1. The performance of charter schools as a whole varies widely. This is the most consistent finding across charter school evaluations. It serves to heighten the importance of continuous monitoring of how charters are authorized – and how they perform – as the number of charter schools continue to multiply across the nation.
  2. Similarly, the impact of charter middle schools on student achievement is a mixed bag based on various factors. In other words, you can’t say charter middle schools are better or worse than traditional public schools. It all depends. One study examined student performance in 36 charter middle schools across 15 states, and found that charter schools were “neither more nor less successful than traditional public schools in improving student achievement, behavior, and school progress.” The study also found that “charter schools serving more low income or low achieving students had statistically significant positive effects on math test scores, while charter schools serving more advantaged students – those with higher income and prior achievement – had significant negative effects on math test scores.”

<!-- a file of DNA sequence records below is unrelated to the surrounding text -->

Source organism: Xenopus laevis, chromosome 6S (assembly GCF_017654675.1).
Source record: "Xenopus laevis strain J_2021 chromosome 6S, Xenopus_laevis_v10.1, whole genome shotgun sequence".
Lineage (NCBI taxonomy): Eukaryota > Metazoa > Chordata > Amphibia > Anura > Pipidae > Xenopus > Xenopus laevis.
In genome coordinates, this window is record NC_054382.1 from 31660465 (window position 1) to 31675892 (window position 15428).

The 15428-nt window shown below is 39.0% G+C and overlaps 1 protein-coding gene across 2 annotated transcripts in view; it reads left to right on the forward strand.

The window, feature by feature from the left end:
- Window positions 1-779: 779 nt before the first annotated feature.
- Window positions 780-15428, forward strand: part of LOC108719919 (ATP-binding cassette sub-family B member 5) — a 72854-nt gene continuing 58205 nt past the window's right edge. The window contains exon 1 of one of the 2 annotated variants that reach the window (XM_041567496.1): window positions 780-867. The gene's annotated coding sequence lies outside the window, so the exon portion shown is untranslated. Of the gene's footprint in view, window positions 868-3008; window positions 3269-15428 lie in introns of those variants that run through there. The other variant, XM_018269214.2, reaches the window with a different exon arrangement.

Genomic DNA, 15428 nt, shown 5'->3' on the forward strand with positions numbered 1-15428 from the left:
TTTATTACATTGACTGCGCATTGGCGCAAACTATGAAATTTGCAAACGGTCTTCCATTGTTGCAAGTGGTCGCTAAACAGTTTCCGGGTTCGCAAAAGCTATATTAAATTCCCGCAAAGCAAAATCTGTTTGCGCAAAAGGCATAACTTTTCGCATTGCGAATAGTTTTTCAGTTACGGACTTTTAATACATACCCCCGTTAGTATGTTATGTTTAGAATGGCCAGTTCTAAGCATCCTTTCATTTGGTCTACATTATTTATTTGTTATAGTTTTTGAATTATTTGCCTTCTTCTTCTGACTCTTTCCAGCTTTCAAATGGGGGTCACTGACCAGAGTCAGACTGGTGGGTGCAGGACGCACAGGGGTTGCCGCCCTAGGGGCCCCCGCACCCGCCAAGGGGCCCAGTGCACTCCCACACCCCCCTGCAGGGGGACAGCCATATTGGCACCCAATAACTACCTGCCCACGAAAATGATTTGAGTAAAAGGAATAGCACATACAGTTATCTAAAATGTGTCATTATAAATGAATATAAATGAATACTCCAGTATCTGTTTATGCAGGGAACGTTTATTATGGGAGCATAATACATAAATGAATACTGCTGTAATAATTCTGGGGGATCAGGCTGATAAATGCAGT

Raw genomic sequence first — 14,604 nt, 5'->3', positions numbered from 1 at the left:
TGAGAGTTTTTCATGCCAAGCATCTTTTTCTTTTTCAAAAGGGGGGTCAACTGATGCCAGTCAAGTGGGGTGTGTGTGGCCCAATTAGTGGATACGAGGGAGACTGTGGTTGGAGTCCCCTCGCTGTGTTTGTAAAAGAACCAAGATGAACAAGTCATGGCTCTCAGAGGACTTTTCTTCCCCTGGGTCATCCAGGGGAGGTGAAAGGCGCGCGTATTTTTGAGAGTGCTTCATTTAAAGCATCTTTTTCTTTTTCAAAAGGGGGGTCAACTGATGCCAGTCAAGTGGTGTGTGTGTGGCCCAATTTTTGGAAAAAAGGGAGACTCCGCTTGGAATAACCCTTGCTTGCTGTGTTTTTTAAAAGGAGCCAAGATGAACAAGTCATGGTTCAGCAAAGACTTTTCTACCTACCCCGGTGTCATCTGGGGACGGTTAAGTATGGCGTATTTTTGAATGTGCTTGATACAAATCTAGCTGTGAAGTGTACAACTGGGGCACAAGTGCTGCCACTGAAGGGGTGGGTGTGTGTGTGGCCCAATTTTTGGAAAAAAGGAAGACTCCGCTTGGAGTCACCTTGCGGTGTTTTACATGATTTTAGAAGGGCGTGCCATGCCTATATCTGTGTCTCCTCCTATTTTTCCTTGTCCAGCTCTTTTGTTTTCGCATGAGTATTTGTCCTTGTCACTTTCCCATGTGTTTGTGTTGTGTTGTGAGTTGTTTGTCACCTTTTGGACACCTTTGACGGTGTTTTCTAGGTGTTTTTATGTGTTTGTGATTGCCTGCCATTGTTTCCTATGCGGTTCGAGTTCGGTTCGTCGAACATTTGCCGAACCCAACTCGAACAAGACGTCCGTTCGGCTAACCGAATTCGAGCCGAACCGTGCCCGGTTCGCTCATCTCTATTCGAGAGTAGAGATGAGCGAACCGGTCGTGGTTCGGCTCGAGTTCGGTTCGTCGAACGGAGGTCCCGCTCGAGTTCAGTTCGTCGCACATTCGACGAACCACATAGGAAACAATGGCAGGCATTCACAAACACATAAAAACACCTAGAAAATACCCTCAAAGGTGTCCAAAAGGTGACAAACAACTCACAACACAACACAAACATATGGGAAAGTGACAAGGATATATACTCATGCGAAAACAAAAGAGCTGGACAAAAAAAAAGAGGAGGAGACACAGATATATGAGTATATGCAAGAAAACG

3. The first three years of charter schools predict academic performance, financial viability and sustainability. In other words, it’s pretty much do or die for new charter schools. This finding underscores the need to be proactive. It suggests charter authorizers should work with new charter schools at the start – actually, well before the doors open. The proactive approach stands in stark contrast to a “wait to fail” posture where a school lingers and lurches toward the final days of operation. Is this educational malpractice? Maybe so.